Following a break for lunch, during which we were all able to catch up and process the morning events, the first talk I went along to in the afternoon track was from Matt Brailsford. Which took a bit more of a look at some of the technology and processes behind This was the Umbraco Newsletter service set up late last year, designed to try and fill in some of the gaps in people finding out what others in the community were doing, brought about largely by the mess and fragmentation caused by all the Twitter changes in 2023. After going over the problems briefly, the talk moved swiftly on to how he’d tried to address them, but in a way that took as much manual work as possible out of generating the weekly news. Showing us the collections of background workers parsing RSS feeds, rest APIs and, where unavoidable, scraping HTML from webpages, before collecting that all together in an easier-to-manage format within Umbraco. Via some clever use of AI, we then got to see how summaries could be generated, and eventually how all of this was built up into an Umbraco page which could then be sent out to the website for an archive or onwards to the mailing list sending service. Matt even covered some of the things that can and have gone wrong with the system, just for those who sometimes think everything goes completely smoothly all the time for everyone else but them! This was one of those projects that always looks so simple just from what you can normally see on the public surface, so it’s always great getting that insight on just how many moving parts there are hanging together that you don’t normally see.

Matt Brailsford stood by an architecture diagram showing lots of technology icons
“Just follow my simple architecture diagram to success!”

Continuing on the same stage in the afternoon, the next talk I saw was a short one from Pete Duncanson, who was making a return to speaking at Spark after having not been around for a few years. Pete took a very tongue-in-cheek look at ‘edge cases’ within development, giving examples of how to identify and work with them, as well as plenty of examples of what aren’t edge cases or are such an extreme edge case that they aren’t sensible to address. Some of the key ending takeaways were about making sure to always find out who’s at the top, and ask lots of questions, but most importantly always keep it friendly.

After that, the next talk on the lineup was from Ravi Motha, with the rather open-ended title ‘The Future of Umbraco?’ attached to entice people in (hey, it worked on me!). The talk started by taking a look back at the past of Umbraco and how we’d gotten to where we are, featuring a throwback slide to a recent 2005-style video I’d done. Ravi had mentioned to me in advance I was on one of the talk slides, but I’d genuinely already forgotten that conversation had even happened so it still managed to pop up as a complete surprise to me! After establishing how we’d got to where we are, it took a look at things going forward, but more of an outward look at how we as a community are the best steerers for the future. By jumping in, finding and fixing issues, responding to RFCs, creating packages and finding the things we can and can’t build with it, this can all be fed back into the next versions. It was a very inspiring call to the community, which is always good to have in any conference involving Umbraco.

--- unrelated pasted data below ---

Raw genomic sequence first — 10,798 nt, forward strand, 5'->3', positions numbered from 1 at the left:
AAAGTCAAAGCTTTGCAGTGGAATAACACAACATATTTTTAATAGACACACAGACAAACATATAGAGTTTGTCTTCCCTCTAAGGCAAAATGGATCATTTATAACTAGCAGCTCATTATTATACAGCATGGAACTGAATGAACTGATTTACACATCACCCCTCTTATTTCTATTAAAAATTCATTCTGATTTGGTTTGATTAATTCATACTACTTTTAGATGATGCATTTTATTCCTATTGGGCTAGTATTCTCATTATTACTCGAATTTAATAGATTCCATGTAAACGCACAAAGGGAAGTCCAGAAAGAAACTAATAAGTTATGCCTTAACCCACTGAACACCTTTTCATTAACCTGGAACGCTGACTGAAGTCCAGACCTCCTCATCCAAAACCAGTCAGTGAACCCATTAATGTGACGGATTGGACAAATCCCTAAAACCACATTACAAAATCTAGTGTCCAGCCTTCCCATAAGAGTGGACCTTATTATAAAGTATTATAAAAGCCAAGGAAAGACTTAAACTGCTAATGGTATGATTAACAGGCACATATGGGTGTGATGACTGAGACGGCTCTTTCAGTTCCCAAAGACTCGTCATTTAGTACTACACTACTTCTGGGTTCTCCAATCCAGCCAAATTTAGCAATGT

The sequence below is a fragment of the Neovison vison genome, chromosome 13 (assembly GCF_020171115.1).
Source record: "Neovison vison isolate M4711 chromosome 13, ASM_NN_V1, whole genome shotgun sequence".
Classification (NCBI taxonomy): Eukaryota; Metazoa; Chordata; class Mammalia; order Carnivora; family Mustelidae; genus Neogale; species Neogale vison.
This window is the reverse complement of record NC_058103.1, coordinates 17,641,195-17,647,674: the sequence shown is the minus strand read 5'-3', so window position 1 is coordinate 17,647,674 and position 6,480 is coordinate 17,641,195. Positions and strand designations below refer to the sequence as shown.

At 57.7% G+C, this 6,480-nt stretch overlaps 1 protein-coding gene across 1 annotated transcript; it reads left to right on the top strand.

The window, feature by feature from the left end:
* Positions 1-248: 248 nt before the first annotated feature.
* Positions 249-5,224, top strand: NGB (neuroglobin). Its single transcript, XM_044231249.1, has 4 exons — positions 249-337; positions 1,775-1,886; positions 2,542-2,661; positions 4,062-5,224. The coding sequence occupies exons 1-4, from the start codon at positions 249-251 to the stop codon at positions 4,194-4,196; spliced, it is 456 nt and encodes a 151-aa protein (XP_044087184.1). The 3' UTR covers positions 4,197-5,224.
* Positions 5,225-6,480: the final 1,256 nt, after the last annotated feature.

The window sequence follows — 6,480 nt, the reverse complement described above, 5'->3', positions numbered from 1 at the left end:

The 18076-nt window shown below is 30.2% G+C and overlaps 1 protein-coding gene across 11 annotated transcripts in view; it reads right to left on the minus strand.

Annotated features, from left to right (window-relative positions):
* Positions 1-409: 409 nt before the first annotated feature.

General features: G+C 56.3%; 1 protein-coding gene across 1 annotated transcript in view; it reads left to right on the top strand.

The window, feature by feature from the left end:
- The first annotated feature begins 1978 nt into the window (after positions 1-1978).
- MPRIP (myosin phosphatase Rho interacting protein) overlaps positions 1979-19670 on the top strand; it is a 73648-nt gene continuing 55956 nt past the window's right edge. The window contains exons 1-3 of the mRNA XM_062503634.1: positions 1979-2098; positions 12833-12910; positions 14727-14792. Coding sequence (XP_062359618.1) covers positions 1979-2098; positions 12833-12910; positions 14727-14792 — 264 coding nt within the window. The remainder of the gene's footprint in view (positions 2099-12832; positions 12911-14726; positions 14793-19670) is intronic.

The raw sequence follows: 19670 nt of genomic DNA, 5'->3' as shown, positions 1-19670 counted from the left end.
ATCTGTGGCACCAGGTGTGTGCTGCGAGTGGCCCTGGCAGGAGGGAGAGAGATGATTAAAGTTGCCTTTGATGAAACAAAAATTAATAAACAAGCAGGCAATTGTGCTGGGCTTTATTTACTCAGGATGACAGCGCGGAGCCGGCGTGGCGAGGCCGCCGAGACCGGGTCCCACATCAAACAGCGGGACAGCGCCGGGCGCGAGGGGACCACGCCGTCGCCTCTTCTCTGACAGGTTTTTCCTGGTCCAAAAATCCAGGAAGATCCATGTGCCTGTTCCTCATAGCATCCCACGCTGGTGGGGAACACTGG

Ravi stood by a slide with Terence on about '2005'
“If you recognise the person in this CCTV, please get in touch with authorities!”

Getting towards the last talks of the day now following another short break in which some amazing apple cake had appeared (for those who saw me on the day or follow me on social media, you’ll know I really can’t stop going on about this cake!), Phil Whittaker was up to take a deeper dive into an Umbraco Headless Ecommerce Demo. This was an example system in NextJS using Headless Umbraco which had been put together by Matt Brailsford for a previous talk a few months earlier. Phil decided to take a more thorough look at it from someone completely new to the system, aiming to patch in knowledge gaps as well as highlighting a lot of the challenges he’d run into getting going with it and how he’d resolved them to help others. A key approach taken throughout this talk was to try and relate it as much as possible to backend .net concepts Umbraco developers may already know, particularly useful for those not as strong on some of the frontend frameworks involved already. While I suspect this is one of those I’ll have to relook through with the real project code and the slides beside me at a later point, it was a good expansion to getting more to grips with an existing demo.

This brought things on to the final talk of the day, and for me this was from Carl Sargunar. Who took a look at how Umbraco’s Content API and webhooks could be used to generate content for .NET MAUI applications. We’re used to seeing Umbraco powering websites, so it’s always good to see examples of it being used in other ways. Despite having to battle through a cough and the live demo gods being their usual unforgiving selves, Carl gave an excellent set of demos on how to bring products out from the demo site into a MAUI app. Starting with how to test it on Windows first (as this is the fastest platform to view the demos on, it makes sense to always get Windows working first before testing Android/iOS) to pull in content from Umbraco via the v12 Content Delivery API. Before moving on to how to use the v13+ webhooks within Umbraco to get them to push out things instead, showing the same content models being sent as from the delivery API with webhooks making it possible to reuse models in multiple places within the codebase.

And with that, the main conference was over for another year. As I’d skipped the pre-party on Thursday evening but had made sure I didn’t have to leave Bristol until Saturday this year, I was able to attend the after-party held in a nearby bar this year instead. Having been hired out exclusively for us, this gave me a chance to spend a bit more time catching up and chatting further with people in the community, and made for a great way to wind down after several busy days.